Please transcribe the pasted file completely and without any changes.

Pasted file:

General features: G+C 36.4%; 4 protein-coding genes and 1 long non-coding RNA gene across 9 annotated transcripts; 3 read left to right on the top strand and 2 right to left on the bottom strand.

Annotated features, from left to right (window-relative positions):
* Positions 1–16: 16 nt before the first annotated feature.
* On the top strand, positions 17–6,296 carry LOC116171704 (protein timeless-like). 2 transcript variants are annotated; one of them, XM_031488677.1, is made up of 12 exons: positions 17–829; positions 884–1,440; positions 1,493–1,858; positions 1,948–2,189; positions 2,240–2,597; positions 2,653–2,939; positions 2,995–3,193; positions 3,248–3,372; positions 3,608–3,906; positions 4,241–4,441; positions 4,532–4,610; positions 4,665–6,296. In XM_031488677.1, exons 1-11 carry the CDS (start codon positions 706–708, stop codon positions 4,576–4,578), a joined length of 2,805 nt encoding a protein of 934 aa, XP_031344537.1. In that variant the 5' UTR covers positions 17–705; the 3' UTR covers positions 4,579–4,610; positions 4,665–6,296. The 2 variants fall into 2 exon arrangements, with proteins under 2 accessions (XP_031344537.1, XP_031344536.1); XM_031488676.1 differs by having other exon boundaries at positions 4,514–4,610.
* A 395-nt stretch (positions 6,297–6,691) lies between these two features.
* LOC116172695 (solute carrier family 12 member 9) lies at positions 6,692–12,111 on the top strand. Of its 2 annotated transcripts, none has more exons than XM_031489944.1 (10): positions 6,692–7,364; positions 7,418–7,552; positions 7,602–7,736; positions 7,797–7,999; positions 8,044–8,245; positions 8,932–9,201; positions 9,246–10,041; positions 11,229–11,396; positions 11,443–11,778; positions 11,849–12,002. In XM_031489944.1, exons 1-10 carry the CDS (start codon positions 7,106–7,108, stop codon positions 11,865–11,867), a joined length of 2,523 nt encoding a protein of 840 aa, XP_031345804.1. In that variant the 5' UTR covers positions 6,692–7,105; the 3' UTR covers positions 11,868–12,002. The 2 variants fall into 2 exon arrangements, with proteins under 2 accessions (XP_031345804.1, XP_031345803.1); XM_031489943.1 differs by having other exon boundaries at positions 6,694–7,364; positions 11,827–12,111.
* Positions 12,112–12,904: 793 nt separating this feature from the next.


General features: G+C 36.4%; 4 protein-coding genes and 1 long non-coding RNA gene across 9 annotated transcripts; 3 read left to right on the top strand and 2 right to left on the bottom strand.

Annotated features, from left to right (window-relative positions):
* Positions 1–16: 16 nt before the first annotated feature.
* On the top strand, positions 17–6,296 carry LOC116171704 (protein timeless-like). 2 transcript variants are annotated; one of them, XM_031488677.1, is made up of 12 exons: positions 17–829; positions 884–1,440; positions 1,493–1,858; positions 1,948–2,189; positions 2,240–2,597; positions 2,653–2,939; positions 2,995–3,193; positions 3,248–3,372; positions 3,608–3,906; positions 4,241–4,441; positions 4,532–4,610; positions 4,665–6,296. In XM_031488677.1, exons 1-11 carry the CDS (start codon positions 706–708, stop codon positions 4,576–4,578), a joined length of 2,805 nt encoding a protein of 934 aa, XP_031344537.1. In that variant the 5' UTR covers positions 17–705; the 3' UTR covers positions 4,579–4,610; positions 4,665–6,296. The 2 variants fall into 2 exon arrangements, with proteins under 2 accessions (XP_031344537.1, XP_031344536.1); XM_031488676.1 differs by having other exon boundaries at positions 4,514–4,610.
* A 395-nt stretch (positions 6,297–6,691) lies between these two features.
* LOC116172695 (solute carrier family 12 member 9) lies at positions 6,692–12,111 on the top strand. Of its 2 annotated transcripts, none has more exons than XM_031489944.1 (10): positions 6,692–7,364; positions 7,418–7,552; positions 7,602–7,736; positions 7,797–7,999; positions 8,044–8,245; positions 8,932–9,201; positions 9,246–10,041; positions 11,229–11,396; positions 11,443–11,778; positions 11,849–12,002. In XM_031489944.1, exons 1-10 carry the CDS (start codon positions 7,106–7,108, stop codon positions 11,865–11,867), a joined length of 2,523 nt encoding a protein of 840 aa, XP_031345804.1. In that variant the 5' UTR covers positions 6,692–7,105; the 3' UTR covers positions 11,868–12,002. The 2 variants fall into 2 exon arrangements, with proteins under 2 accessions (XP_031345804.1, XP_031345803.1); XM_031489943.1 differs by having other exon boundaries at positions 6,694–7,364; positions 11,827–12,111.
* Positions 12,112–12,904: 793 nt separating this feature from the next.